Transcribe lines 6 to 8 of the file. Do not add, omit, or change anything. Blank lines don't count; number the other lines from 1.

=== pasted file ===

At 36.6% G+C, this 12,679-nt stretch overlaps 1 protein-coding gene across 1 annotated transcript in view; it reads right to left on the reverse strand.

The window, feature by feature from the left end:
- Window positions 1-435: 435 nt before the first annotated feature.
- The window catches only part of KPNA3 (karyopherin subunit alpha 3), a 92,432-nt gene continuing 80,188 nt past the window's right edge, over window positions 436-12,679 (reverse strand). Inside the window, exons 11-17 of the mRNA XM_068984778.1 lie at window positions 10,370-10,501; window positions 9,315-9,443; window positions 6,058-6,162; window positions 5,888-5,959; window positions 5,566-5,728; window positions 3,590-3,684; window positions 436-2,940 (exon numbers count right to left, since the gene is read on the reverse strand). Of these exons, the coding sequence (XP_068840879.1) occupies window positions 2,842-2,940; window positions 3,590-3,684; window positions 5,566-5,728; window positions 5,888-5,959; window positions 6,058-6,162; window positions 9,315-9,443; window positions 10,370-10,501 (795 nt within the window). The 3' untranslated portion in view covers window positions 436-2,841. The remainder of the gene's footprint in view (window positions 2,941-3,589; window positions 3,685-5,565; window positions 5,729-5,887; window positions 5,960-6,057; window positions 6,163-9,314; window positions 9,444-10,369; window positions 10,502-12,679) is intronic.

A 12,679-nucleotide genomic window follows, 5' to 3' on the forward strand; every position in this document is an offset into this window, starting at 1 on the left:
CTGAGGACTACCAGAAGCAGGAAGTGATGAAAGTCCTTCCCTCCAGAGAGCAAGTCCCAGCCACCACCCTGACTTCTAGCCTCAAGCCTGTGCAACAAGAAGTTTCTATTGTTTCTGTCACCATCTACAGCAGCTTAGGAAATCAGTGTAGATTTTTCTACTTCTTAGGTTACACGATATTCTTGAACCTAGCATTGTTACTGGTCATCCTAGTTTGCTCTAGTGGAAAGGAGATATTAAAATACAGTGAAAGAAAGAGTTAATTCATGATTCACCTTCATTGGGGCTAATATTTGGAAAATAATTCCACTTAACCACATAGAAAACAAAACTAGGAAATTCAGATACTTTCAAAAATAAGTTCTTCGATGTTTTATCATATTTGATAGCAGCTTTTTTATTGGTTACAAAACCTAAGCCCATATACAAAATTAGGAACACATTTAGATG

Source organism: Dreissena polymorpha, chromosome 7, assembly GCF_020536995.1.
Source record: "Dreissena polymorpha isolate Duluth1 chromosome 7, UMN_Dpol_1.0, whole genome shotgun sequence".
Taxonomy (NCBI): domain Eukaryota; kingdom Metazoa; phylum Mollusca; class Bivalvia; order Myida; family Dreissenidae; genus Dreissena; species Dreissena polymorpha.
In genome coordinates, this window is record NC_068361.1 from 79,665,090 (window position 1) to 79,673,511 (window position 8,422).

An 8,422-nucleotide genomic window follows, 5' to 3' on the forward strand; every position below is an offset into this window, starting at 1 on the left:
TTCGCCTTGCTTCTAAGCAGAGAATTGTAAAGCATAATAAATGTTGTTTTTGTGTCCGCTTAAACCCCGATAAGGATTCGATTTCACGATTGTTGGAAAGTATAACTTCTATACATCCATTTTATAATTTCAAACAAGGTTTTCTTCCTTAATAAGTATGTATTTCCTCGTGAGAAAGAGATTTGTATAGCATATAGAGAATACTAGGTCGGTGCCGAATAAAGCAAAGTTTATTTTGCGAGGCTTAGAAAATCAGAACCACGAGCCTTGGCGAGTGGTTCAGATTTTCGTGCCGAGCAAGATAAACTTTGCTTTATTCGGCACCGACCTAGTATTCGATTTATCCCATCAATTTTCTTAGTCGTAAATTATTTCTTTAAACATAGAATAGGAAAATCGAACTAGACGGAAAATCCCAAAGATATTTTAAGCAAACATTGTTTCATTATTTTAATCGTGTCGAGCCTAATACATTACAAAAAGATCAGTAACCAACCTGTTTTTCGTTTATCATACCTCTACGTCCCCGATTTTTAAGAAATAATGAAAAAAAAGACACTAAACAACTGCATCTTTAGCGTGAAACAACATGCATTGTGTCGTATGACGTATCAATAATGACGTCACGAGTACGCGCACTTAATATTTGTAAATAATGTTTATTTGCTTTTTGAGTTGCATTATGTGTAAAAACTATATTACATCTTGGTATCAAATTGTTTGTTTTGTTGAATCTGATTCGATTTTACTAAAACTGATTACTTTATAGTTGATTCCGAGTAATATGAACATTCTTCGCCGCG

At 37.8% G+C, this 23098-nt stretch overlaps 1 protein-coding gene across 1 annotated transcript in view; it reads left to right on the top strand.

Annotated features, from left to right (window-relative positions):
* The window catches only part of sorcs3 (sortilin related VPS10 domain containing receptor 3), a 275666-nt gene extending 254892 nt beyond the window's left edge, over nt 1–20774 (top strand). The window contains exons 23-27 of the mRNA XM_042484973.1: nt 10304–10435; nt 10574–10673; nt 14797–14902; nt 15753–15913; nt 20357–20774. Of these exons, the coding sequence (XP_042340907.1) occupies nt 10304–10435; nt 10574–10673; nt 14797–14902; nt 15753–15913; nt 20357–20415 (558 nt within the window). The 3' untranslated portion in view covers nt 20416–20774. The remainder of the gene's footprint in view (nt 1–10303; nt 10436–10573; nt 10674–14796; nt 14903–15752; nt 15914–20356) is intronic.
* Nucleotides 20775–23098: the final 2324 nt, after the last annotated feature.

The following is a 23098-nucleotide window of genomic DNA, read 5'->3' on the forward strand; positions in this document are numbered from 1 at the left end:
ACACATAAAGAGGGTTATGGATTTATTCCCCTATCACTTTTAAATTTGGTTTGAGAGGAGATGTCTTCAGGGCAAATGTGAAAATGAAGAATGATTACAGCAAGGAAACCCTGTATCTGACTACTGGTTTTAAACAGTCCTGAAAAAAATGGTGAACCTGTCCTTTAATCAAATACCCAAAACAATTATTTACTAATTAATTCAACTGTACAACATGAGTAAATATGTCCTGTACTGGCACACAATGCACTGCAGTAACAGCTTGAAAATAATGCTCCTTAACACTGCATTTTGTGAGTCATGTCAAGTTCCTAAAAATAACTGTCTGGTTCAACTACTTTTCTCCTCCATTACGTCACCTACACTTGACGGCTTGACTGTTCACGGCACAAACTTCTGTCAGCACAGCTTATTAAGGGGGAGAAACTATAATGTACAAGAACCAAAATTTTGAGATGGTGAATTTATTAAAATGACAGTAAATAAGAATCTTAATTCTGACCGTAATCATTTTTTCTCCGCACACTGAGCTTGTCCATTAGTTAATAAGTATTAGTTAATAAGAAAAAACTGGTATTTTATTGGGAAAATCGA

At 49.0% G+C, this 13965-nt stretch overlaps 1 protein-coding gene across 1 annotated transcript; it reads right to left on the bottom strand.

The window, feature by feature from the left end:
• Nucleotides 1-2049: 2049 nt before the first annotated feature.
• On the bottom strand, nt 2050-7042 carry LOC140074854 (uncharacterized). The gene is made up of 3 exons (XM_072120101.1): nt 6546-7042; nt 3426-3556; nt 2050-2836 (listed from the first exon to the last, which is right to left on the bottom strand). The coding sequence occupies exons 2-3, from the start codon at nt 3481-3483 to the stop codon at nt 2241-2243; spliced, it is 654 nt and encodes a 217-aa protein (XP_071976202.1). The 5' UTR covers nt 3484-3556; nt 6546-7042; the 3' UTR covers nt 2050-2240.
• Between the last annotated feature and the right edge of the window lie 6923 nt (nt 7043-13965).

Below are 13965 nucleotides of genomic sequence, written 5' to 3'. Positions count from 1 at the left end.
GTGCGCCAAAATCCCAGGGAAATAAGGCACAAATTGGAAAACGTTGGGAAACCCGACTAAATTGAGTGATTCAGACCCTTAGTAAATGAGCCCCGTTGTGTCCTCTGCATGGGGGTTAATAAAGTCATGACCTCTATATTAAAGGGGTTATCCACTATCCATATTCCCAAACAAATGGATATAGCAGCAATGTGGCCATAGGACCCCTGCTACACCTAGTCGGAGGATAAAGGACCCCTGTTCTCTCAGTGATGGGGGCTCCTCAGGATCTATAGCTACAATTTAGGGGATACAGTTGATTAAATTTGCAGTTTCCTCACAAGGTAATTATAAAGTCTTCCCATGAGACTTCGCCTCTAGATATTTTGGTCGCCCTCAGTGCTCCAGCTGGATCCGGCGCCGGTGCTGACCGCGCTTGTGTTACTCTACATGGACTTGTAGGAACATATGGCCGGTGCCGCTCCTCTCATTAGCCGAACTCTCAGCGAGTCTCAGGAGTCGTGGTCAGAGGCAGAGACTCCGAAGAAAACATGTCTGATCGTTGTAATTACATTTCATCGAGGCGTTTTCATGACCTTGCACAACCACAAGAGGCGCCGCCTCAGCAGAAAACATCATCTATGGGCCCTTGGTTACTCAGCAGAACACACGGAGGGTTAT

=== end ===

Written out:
CTGAGGACTACCAGAAGCAGGAAGTGATGAAAGTCCTTCCCTCCAGAGAGCAAGTCCCAGCCACCACCCTGACTTCTAGCCTCAAGCCTGTGCAACAAGAAGTTTCTATTGTTTCTGTCACCATCTACAGCAGCTTAGGAAATCAGTGTAGATTTTTCTACTTCTTAGGTTACACGATATTCTTGAACCTAGCATTGTTACTGGTCATCCTAGTTTGCTCTAGTGGAAAGGAGATATTAAAATACAGTGAAAGAAAGAGTTAATTCATGATTCACCTTCATTGGGGCTAATATTTGGAAAATAATTCCACTTAACCACATAGAAAACAAAACTAGGAAATTCAGATACTTTCAAAAATAAGTTCTTCGATGTTTTATCATATTTGATAGCAGCTTTTTTATTGGTTACAAAACCTAAGCCCATATACAAAATTAGGAACACATTTAGATG

Source organism: Dreissena polymorpha, chromosome 7, assembly GCF_020536995.1.
Source record: "Dreissena polymorpha isolate Duluth1 chromosome 7, UMN_Dpol_1.0, whole genome shotgun sequence".